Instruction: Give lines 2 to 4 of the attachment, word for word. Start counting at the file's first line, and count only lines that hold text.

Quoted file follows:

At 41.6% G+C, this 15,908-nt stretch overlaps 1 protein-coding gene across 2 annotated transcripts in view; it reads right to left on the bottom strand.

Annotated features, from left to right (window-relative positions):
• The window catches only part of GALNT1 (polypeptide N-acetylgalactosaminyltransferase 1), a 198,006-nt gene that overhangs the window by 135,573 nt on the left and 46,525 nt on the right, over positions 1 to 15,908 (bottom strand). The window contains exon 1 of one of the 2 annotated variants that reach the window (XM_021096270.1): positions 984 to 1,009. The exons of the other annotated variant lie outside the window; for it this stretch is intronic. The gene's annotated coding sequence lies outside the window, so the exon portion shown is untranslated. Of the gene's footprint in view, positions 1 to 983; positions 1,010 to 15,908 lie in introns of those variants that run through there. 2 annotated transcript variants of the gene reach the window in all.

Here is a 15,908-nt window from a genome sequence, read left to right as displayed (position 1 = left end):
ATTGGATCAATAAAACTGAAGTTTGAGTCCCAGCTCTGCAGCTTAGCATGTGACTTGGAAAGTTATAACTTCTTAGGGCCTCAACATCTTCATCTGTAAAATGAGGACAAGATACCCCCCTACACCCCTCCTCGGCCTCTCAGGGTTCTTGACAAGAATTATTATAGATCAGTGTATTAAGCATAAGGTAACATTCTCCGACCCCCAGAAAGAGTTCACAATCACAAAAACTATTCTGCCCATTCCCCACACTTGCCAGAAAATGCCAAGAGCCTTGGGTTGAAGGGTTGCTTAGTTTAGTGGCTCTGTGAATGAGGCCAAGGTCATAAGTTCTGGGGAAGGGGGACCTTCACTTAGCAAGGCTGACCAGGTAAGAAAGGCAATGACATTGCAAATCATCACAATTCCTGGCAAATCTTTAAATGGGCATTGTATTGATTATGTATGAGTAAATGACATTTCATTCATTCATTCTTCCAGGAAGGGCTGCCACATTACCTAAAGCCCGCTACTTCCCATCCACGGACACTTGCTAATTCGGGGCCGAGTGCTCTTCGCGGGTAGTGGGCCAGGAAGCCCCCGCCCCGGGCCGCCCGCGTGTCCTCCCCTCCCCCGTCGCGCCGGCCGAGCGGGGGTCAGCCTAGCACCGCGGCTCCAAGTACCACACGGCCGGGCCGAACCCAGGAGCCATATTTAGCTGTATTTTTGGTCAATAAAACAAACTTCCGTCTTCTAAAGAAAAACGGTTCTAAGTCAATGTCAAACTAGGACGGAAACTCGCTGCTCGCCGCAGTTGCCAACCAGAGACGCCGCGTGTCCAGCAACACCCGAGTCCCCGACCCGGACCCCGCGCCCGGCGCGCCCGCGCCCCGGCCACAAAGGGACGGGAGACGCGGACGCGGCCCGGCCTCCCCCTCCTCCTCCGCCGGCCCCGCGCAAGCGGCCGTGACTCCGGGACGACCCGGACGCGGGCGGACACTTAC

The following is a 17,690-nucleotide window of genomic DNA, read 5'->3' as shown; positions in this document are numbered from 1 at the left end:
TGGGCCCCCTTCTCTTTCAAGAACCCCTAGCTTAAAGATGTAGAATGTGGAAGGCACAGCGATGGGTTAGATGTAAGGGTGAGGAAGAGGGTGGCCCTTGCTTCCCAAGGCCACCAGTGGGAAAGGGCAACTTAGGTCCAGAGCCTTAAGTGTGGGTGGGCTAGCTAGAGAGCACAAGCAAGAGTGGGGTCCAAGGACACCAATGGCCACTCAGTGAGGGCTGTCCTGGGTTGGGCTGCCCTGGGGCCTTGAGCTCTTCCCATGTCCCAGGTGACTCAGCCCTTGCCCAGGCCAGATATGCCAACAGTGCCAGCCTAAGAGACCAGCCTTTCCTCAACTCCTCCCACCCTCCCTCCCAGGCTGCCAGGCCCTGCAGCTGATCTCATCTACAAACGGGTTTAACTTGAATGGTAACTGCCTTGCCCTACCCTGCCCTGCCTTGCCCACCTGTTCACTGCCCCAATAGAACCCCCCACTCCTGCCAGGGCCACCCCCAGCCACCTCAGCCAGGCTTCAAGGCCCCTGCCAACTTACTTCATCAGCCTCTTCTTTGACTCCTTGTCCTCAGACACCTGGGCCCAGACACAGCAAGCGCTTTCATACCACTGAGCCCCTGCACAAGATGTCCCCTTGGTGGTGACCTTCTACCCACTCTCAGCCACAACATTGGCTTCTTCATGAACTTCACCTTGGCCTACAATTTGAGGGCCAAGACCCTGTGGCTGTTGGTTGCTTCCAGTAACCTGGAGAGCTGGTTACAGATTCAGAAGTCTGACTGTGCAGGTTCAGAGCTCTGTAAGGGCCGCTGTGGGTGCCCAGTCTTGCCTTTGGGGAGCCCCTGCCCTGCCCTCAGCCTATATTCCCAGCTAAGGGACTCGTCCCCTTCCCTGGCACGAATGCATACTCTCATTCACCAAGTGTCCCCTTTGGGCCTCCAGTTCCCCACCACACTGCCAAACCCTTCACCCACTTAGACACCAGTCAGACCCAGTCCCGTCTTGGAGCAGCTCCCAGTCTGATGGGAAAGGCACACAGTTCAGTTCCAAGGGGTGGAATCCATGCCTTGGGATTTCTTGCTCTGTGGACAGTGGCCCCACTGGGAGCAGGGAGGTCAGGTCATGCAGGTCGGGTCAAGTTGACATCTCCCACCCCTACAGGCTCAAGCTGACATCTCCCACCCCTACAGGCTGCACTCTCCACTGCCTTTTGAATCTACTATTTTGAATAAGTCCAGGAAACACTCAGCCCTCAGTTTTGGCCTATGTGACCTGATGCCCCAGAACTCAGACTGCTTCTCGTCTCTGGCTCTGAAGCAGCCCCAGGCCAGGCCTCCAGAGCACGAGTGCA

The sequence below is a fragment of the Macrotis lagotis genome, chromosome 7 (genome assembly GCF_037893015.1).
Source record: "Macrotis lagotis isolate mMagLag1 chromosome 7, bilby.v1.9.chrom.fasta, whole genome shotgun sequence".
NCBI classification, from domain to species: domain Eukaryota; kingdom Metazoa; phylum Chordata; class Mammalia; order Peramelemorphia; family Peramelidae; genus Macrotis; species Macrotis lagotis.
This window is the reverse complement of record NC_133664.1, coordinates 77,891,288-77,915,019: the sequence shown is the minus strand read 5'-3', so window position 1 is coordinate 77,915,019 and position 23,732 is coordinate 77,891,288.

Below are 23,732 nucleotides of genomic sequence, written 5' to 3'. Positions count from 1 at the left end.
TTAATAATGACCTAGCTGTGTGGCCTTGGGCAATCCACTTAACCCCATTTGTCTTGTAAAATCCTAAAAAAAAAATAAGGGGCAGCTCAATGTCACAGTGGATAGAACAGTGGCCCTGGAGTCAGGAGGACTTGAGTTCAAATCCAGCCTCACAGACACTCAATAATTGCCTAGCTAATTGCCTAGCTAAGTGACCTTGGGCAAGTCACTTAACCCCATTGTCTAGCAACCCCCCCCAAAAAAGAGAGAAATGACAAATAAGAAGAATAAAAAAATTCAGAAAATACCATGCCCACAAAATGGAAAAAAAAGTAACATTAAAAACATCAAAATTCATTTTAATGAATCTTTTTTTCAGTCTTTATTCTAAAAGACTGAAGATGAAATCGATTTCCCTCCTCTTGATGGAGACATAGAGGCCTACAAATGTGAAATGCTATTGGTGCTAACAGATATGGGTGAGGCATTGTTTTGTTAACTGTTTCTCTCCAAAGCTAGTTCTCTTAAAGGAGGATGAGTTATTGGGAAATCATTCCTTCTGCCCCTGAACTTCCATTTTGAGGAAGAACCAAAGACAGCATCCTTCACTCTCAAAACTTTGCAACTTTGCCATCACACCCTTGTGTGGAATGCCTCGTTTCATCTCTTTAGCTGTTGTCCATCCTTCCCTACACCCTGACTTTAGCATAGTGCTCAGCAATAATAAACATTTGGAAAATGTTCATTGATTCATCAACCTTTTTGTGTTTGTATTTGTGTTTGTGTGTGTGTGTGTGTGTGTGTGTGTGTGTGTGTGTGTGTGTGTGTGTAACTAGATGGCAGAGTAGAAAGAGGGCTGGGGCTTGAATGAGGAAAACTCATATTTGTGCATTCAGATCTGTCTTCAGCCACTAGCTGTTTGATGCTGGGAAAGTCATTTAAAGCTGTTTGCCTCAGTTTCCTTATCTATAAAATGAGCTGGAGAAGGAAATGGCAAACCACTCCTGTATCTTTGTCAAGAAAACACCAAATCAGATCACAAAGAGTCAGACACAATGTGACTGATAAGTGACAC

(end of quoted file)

Annotated features, from left to right (window-relative positions):
• The window catches only part of GALNT1 (polypeptide N-acetylgalactosaminyltransferase 1), a 198,006-nt gene that overhangs the window by 135,573 nt on the left and 46,525 nt on the right, over positions 1 to 15,908 (bottom strand). The window contains exon 1 of one of the 2 annotated variants that reach the window (XM_021096270.1): positions 984 to 1,009. The exons of the other annotated variant lie outside the window; for it this stretch is intronic. The gene's annotated coding sequence lies outside the window, so the exon portion shown is untranslated. Of the gene's footprint in view, positions 1 to 983; positions 1,010 to 15,908 lie in introns of those variants that run through there. 2 annotated transcript variants of the gene reach the window in all.

Here is a 15,908-nt window from a genome sequence, read left to right as displayed (position 1 = left end):